This drawback stands out as a pivotal consideration when thinking about the adoption of the strategy. The surge in trading opportunities seldom accompanies a guarantee of a notably high success rate. While the approach presents a greater number of trading prospects, its inherently aggressive nature entails a heightened trade-to-trade risk, resulting in a probable lower hit rate for profitable trades compared to a cautious technical trader who opts for waiting for conspicuous price action confirmations.

In theory, one might assume that a higher hit rate, coupled with lower trading frequency, should roughly equate to a method utilising a lower hit rate but with higher trading frequency. However, reality often proves more intricate. The complexity lies in individual trading personalities, which can significantly differ among traders and subjective trade management.

Many traders find it challenging to seamlessly transition between a conservative and an aggressive trading style. In this context, it implies that touch trading might not suit every trader, even with successful mastery. Some traders prefer stacking the odds in favor of a trading opportunity, steering clear of hit-or-miss styles that hinge on substantial historical data to validate their efficacy.

Not suitable for beginners

It’s not uncommon for trading educators to steer novice traders away from highly subjective and aggressive trading styles, that are vulnerable to the market’s sharp reversal or price changes such as touch trading. At its essence, this strategy demands an in-depth understanding of market rhythm, overall price action, order flow dynamics, and a comprehensive comprehension of why prices typically behave as they do. This understanding extends beyond merely pinpointing key support and resistance areas and placing stop or limit orders; it involves actively deciphering market intricacies and searching for trading opportunities.

While this method is frequently labeled as ‘blind,’ success with it is far from a task one can accomplish with closed eyes. Executing potential trades demands intense concentration, closely monitoring live price action as it approaches the crucial interest point, and a significant amount of hands-on management during the initial phase when the price is still in the proximity of the key area. Remember that touch trading requires a high level of adaptability and responsiveness to real-time market conditions. Unfortunately, most novice traders often grapple with heightened emotions, making it challenging to think and act impartially. Success in this method hinges on swift and ad hoc decision-making, rendering it often inaccessible to beginners who are still acquainting themselves with the fundamental intricacies of the business.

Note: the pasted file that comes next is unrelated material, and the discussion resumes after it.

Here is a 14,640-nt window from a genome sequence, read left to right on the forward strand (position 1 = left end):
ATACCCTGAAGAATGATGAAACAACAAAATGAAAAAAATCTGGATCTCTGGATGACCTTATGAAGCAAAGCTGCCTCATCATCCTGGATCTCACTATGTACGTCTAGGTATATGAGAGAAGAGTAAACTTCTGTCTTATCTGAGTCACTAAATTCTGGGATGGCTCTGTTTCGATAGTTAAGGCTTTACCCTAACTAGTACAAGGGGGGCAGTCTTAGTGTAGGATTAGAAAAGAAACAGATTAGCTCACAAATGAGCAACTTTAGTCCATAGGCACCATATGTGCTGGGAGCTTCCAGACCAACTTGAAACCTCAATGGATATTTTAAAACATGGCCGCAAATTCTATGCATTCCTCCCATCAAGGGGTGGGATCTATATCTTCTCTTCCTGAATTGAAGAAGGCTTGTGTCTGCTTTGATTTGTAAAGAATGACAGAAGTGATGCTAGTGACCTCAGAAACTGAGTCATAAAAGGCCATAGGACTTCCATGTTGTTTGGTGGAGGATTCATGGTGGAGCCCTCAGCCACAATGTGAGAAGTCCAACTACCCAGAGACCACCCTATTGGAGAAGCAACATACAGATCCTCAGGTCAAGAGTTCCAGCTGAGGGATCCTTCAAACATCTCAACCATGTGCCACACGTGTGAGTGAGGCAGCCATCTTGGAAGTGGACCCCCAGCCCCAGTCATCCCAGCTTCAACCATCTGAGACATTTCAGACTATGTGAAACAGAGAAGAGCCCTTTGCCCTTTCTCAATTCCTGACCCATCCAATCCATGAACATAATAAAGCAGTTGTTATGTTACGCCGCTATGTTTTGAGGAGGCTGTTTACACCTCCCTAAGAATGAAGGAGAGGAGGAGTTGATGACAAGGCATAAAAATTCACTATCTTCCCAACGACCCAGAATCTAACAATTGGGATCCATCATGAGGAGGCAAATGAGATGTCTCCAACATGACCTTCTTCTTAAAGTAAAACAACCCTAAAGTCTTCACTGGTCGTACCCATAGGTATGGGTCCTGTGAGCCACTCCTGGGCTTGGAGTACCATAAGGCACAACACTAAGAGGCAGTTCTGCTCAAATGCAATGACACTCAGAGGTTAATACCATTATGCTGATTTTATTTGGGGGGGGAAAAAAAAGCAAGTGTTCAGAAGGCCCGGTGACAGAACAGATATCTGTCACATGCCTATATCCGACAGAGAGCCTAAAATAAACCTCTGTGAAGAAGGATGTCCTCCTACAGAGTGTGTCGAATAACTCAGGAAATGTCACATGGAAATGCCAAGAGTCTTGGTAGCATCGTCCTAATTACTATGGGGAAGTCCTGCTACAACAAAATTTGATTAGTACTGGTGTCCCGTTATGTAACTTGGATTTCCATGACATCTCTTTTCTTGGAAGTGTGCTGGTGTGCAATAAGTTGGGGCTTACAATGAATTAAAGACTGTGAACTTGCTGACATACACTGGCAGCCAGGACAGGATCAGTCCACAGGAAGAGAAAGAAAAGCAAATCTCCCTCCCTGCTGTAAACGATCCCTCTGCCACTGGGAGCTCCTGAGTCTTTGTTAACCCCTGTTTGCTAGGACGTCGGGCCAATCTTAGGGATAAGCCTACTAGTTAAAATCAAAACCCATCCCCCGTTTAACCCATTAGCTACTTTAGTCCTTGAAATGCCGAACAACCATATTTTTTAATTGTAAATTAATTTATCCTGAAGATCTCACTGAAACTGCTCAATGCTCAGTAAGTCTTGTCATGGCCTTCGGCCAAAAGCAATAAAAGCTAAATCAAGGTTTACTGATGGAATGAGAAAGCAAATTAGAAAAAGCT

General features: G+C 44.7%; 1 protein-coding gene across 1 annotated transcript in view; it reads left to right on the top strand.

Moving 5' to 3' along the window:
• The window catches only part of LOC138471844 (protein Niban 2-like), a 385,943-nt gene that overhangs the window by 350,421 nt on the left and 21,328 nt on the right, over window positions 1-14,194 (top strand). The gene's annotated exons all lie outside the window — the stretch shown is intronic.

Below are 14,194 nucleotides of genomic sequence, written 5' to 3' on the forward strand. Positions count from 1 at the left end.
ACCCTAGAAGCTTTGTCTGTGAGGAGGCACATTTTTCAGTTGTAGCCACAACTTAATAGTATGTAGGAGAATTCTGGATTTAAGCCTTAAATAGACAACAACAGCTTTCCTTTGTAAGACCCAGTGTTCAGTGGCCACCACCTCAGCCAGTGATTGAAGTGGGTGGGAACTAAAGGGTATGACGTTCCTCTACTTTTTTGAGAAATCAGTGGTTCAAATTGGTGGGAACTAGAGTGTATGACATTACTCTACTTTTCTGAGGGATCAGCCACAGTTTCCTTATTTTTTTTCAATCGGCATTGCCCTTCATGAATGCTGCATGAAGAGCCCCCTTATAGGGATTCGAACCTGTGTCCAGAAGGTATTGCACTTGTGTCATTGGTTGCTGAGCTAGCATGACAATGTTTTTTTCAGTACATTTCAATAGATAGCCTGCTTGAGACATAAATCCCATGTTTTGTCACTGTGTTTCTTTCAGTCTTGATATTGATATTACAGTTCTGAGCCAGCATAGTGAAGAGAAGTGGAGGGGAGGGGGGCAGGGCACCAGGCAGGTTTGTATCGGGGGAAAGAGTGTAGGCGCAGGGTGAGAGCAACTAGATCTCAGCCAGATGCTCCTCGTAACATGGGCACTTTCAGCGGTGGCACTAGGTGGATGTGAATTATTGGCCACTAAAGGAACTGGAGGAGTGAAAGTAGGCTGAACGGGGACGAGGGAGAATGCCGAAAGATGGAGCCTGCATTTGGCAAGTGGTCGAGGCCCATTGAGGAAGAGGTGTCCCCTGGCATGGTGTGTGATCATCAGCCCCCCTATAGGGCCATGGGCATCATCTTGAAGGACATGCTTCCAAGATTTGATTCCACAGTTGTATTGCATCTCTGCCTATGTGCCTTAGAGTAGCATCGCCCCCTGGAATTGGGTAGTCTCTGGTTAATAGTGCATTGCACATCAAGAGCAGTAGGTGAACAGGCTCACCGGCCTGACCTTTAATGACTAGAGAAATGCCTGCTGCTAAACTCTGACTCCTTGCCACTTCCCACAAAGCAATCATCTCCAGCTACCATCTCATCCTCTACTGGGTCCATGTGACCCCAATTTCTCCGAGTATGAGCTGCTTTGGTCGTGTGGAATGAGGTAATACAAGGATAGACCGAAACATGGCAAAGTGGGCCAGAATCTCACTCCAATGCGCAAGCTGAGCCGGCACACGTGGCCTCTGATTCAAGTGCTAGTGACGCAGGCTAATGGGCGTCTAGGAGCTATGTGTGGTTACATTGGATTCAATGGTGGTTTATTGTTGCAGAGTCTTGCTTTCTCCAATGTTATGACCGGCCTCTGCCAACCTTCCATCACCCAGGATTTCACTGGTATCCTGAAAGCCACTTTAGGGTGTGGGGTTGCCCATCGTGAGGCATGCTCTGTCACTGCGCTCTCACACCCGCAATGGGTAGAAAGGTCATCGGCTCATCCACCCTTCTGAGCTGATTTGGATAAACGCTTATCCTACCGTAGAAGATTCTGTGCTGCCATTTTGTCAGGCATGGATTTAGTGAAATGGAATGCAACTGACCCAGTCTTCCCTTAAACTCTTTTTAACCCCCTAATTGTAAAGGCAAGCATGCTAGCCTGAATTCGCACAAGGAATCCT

Trade management in touch trading

The need for swift adjustments

Trading during volatile market conditions mean the need for dynamic and rapid adjustments.

Emotional and psychological challenges

It takes deep concentration, emotional stability, moving outside your comfort zones and a particular type of person to touch trade. New traders beware.

Who should consider touch trading?

Assessing suitability for touch trading

As mentioned above, this strategy not only requires extensive experience, it also requires robust control of your emotions. When it comes down to brass tacks, using this trading method requires you to be just as comfortable losing and be able to emotionally recover quickly enough to act again.

If you are using leverage, then your account needs to have enough margin to protect your remaining trades from margin stop out.

If you (and your account) have those characteristics, then this can be a very exciting and potentially profitable strategy.

Alternatives to touch trading

Break out trading can be a decent replacement for the touch trading approach. Essentially, you use indicators to predict the range of prices where the asset’s value may break through support or resistance.

With the right combination of indicators you may be able to speculate the approximate length of the breakout trend. This strategy carries less risk and gives you a more generous margin of error.

Risk Disclaimer